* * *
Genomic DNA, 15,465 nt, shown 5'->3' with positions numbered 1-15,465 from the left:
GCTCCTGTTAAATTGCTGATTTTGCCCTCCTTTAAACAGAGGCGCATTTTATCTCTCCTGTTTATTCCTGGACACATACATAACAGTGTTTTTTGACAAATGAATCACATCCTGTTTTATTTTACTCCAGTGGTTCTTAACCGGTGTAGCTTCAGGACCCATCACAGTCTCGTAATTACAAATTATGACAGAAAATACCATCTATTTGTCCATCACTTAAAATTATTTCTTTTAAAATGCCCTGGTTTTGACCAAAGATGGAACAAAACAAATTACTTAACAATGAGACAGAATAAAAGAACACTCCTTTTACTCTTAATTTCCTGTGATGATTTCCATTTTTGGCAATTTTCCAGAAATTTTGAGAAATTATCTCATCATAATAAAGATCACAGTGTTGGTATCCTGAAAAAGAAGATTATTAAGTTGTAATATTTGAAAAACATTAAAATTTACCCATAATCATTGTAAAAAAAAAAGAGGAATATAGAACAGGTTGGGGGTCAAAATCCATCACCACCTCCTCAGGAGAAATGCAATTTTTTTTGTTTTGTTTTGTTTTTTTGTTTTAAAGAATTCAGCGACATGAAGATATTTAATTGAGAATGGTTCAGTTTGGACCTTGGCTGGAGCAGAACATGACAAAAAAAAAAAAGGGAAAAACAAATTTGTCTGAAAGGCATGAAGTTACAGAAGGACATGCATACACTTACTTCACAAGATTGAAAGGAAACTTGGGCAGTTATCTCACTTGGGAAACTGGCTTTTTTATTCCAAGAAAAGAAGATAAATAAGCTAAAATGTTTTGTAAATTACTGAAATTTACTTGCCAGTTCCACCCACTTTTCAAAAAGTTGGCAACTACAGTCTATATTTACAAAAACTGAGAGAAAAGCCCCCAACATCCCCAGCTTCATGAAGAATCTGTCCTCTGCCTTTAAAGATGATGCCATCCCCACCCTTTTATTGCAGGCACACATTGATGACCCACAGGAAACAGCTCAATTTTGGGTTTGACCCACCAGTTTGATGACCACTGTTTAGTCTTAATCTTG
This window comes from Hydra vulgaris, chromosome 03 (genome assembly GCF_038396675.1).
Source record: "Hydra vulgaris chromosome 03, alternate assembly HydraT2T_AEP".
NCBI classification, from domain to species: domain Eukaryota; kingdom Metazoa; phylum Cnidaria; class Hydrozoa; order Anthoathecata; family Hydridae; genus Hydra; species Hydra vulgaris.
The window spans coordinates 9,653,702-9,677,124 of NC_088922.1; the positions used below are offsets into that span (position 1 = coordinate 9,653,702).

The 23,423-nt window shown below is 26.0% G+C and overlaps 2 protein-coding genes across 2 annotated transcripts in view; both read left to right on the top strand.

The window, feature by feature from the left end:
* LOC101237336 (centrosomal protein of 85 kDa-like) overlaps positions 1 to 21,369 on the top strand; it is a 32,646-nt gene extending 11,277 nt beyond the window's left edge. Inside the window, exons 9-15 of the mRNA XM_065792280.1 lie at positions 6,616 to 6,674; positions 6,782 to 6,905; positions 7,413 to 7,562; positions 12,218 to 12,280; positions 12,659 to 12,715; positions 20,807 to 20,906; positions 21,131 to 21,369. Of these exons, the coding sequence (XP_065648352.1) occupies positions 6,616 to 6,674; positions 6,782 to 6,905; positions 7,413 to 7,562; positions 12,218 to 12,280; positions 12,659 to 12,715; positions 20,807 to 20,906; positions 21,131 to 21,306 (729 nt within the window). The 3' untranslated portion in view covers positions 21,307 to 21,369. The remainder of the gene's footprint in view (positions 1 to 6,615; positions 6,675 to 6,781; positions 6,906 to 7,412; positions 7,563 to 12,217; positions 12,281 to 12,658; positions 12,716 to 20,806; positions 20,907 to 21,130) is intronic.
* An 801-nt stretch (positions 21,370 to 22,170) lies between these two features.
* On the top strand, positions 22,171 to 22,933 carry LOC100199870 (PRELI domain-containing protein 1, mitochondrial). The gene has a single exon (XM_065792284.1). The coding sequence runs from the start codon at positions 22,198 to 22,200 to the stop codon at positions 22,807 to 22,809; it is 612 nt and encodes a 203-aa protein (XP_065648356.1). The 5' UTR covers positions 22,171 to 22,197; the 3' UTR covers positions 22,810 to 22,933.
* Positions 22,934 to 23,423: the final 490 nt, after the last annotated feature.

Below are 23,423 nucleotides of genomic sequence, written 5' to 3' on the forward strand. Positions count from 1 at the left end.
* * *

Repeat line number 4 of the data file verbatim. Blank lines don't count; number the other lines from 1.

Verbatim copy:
Source record: "Hydra vulgaris chromosome 03, alternate assembly HydraT2T_AEP".